Recently, the CBC published an article entitled Charity Gospel for Asia files for creditor protection after $170M lawsuit.   It is interesting that people have not heard of Gospel for Asia including those who have worked in the international development sector for decades.  The reason that it is interesting is that Gospel for Asia was one of the largest charities in Canada sending money abroad.  For example, in 2016 they allegedly sent over $16 million abroad. Here is a 2016 article that we wrote.  On the CRA Charities Listing they go by GFA World.  Here is their information on CharityData.ca.

Gospel for Asia or “GFA World” is a Canadian charity that has been embroiled in a class action, in which its donors have alleged various concerns with the operation of the charity.  The news article highlights the concerns expressed by the charity’s former donors, which include a lack of transparency as to where the charity’s funds were actually going, and appeals for urgent fundraising, when it appears that the charity was sitting on large amounts of reserve funds in foreign bank accounts. In the midst of these allegations, GFA has moved for bankruptcy protection, citing the ongoing pandemic.

This news article highlights the importance of transparency in the charitable sector. Because registered charities have such a high degree of trust, when a charity breaches that trust, it undermines public trust in the charity sector as a whole.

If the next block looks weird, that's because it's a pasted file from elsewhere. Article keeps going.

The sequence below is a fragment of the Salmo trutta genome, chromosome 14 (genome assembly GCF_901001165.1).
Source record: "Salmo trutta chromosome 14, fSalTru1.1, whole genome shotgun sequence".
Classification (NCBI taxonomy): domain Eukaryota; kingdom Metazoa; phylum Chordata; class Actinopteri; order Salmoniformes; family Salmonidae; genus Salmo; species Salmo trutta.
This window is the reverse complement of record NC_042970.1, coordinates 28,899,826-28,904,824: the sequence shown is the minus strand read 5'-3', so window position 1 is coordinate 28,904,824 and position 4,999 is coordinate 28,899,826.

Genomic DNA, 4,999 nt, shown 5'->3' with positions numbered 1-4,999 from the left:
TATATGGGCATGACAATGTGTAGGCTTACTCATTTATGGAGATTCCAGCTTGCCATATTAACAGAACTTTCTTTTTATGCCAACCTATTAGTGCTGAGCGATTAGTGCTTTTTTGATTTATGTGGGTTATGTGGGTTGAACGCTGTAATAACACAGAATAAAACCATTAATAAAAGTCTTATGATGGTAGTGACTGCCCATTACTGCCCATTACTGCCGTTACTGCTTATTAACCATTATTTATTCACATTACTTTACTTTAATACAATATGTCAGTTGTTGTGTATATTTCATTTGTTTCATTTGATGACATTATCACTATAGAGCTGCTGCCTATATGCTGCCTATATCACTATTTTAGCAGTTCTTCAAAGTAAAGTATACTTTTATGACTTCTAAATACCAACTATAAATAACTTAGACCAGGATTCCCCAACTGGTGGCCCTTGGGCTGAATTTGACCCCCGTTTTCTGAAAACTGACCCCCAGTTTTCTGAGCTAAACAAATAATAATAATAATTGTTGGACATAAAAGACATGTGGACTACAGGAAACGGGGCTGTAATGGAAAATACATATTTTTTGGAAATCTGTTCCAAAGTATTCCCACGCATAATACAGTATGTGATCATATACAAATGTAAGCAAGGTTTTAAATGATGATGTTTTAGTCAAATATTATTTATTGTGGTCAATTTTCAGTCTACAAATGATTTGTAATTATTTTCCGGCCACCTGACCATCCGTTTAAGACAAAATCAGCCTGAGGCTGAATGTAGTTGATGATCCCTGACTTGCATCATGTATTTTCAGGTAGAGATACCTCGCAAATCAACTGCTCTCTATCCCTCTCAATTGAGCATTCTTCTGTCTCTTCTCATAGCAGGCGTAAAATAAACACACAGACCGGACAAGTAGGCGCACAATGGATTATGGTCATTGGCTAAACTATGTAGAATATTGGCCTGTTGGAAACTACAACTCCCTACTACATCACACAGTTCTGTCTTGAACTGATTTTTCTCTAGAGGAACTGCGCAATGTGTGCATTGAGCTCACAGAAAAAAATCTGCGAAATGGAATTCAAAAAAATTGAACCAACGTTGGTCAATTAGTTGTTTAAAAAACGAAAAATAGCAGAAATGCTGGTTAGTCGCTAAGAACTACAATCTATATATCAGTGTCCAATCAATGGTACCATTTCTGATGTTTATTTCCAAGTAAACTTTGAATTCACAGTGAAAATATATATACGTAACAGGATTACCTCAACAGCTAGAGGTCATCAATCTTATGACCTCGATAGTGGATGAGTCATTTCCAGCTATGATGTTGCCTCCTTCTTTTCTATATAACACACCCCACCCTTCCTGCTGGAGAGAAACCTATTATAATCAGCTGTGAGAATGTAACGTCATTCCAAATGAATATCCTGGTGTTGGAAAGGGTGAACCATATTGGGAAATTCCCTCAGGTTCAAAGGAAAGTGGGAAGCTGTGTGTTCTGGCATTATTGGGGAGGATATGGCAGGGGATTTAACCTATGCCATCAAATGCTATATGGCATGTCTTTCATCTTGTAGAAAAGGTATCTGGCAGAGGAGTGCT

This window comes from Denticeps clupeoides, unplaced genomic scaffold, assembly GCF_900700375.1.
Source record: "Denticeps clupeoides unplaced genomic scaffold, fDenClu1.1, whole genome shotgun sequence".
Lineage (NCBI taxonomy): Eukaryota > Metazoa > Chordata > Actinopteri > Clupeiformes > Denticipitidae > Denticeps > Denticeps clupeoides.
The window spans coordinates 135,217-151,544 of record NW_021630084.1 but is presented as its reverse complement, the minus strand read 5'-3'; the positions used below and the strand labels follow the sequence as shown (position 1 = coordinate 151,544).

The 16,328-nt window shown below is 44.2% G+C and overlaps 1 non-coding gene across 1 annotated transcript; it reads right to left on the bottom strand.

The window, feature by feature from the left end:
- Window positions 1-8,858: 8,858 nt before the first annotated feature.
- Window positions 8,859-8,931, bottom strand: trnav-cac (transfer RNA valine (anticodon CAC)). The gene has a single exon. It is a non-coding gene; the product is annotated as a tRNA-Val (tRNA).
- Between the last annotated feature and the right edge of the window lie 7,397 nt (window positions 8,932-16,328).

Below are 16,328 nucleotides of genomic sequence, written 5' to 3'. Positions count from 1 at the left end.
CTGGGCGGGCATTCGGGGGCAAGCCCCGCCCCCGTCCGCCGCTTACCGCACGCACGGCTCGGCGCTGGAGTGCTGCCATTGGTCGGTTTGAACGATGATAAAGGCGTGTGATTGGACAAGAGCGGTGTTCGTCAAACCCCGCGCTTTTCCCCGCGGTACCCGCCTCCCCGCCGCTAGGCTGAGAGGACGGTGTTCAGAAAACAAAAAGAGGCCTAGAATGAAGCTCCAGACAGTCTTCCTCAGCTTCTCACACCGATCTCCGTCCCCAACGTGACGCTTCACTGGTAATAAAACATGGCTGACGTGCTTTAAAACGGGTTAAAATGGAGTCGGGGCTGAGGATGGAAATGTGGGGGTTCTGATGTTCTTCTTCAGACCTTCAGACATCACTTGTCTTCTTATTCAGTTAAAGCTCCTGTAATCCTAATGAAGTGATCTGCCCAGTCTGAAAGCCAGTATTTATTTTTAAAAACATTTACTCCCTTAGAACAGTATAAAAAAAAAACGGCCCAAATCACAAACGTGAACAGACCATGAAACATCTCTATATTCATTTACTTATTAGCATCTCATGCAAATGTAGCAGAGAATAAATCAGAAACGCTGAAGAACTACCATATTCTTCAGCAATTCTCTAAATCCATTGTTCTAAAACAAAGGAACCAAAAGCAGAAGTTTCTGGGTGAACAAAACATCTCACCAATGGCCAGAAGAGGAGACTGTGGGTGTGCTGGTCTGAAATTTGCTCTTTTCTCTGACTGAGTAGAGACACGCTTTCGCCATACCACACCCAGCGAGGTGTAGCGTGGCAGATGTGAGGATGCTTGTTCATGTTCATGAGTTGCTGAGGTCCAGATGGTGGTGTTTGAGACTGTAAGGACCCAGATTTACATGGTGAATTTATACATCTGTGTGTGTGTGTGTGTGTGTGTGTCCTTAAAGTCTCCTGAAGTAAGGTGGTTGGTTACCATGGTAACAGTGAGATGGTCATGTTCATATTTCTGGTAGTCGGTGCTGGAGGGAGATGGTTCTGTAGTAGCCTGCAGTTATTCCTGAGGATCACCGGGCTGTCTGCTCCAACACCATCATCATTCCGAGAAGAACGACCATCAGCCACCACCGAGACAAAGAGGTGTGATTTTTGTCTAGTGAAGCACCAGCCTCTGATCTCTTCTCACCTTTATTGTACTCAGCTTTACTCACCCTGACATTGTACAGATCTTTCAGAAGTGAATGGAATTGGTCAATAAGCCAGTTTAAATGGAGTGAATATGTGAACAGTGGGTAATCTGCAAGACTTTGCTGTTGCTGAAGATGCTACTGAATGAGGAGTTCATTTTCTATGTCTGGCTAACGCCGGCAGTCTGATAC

I used to say that charities should be more worried about a critical Toronto Star article than a CRA audit because the Toronto Star is quite public and the CRA audit results are not unless you are penalized, suspended or revoked.  I guess now I should say that charities who do bad things should worry first about class action lawsuits, then Toronto Star articles and finally a CRA audit!  Those poor CRA auditors just don’t get any respect.

Here is our directory which discusses foreign activities by Canadian charities.   There are many great charities conducting foreign activities but remember that with the privilege of being a registered charity there are rules that you need to follow as a result of the Income Tax Act and 5 court decisions.   If you want to carry out foreign activities but not in compliance with the charity rules then perhaps you should be running a non-profit that is not a registered charity!  Every time I hear from people that wish to relax the rules for foreign activities for charities I think of Gospel for Asia and numerous other large organizations that have very questionable foreign activities that I have covered on this site and think that we need greater oversight over charities in this space and not less.  But hey that is just my opinion.